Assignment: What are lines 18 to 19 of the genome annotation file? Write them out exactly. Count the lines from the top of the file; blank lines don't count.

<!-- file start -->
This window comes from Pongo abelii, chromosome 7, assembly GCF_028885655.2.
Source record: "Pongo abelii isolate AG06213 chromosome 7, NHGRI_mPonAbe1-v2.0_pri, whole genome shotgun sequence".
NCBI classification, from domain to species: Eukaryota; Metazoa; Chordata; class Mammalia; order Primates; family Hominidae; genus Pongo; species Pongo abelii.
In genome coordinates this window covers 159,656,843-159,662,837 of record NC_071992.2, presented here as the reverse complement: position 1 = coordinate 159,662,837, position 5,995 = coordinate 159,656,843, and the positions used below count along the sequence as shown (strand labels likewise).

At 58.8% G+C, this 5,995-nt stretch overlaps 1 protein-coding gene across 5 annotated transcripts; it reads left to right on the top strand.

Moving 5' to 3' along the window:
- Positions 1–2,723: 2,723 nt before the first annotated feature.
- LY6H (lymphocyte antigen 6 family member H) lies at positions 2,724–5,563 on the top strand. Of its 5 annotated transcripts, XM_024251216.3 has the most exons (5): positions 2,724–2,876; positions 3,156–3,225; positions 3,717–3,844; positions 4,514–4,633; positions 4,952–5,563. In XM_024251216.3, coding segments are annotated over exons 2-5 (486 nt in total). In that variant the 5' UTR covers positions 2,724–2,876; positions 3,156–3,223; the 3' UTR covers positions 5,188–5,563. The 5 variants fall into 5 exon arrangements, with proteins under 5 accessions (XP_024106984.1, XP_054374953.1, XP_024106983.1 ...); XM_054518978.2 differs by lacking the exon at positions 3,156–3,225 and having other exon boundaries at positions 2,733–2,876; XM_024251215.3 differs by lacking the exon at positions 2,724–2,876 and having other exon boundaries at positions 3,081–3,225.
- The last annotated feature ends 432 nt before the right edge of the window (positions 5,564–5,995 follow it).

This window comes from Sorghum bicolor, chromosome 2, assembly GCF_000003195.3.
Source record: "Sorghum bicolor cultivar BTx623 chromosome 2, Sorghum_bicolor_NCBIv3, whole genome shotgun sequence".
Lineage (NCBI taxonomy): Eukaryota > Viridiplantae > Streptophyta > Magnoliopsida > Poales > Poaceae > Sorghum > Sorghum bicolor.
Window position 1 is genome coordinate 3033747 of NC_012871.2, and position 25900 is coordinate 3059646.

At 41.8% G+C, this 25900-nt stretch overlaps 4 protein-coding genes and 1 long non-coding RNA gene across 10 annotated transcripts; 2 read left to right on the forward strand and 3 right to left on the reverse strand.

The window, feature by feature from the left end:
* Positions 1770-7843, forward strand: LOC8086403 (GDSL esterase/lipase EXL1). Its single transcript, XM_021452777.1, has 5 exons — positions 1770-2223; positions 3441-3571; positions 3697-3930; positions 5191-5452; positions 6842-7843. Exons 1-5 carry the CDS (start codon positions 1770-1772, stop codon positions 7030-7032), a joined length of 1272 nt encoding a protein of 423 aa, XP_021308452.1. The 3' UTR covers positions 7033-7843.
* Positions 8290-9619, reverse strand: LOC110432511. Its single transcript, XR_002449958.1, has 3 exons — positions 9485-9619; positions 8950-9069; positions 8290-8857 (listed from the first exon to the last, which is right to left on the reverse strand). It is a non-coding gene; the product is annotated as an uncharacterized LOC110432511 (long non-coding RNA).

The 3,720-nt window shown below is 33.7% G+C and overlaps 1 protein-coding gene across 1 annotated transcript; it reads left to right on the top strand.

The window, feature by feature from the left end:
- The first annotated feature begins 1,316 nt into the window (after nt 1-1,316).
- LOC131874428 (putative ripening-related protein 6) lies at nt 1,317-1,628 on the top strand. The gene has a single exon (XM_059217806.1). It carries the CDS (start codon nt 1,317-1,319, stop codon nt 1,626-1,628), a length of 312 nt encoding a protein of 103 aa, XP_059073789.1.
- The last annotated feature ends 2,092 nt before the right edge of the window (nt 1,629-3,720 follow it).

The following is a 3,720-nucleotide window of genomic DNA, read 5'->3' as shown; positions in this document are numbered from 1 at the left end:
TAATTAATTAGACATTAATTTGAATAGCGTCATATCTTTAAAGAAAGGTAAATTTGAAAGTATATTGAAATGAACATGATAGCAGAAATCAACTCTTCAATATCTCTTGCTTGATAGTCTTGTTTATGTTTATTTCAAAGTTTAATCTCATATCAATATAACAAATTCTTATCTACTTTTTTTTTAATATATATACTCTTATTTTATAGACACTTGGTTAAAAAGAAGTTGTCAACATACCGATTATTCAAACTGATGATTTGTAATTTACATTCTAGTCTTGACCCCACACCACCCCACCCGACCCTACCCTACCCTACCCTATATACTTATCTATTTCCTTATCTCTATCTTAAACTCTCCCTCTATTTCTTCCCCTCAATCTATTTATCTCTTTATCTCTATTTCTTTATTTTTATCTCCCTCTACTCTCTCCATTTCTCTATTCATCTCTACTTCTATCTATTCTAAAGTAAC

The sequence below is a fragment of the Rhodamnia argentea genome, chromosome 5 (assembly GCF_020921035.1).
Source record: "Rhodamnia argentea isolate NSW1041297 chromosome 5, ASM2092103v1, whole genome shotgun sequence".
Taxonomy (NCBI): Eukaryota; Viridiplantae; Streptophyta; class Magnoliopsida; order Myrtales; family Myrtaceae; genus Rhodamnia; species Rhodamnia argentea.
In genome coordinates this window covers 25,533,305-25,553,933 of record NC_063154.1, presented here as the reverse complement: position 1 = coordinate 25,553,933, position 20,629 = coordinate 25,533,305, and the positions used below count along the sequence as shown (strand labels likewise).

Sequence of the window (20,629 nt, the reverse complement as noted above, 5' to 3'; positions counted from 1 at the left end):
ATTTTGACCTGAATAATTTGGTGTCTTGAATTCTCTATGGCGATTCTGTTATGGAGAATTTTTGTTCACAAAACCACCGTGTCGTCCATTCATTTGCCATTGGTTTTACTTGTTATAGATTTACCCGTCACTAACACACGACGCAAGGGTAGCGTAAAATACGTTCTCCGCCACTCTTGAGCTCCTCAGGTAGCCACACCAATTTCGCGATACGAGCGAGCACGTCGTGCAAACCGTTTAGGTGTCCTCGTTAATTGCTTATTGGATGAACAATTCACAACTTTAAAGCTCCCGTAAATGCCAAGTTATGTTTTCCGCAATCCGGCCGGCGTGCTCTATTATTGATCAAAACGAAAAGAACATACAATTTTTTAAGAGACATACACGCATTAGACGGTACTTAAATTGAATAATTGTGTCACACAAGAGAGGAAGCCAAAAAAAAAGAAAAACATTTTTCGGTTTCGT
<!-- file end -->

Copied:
The 3,720-nt window shown below is 33.7% G+C and overlaps 1 protein-coding gene across 1 annotated transcript; it reads left to right on the top strand.

The window, feature by feature from the left end: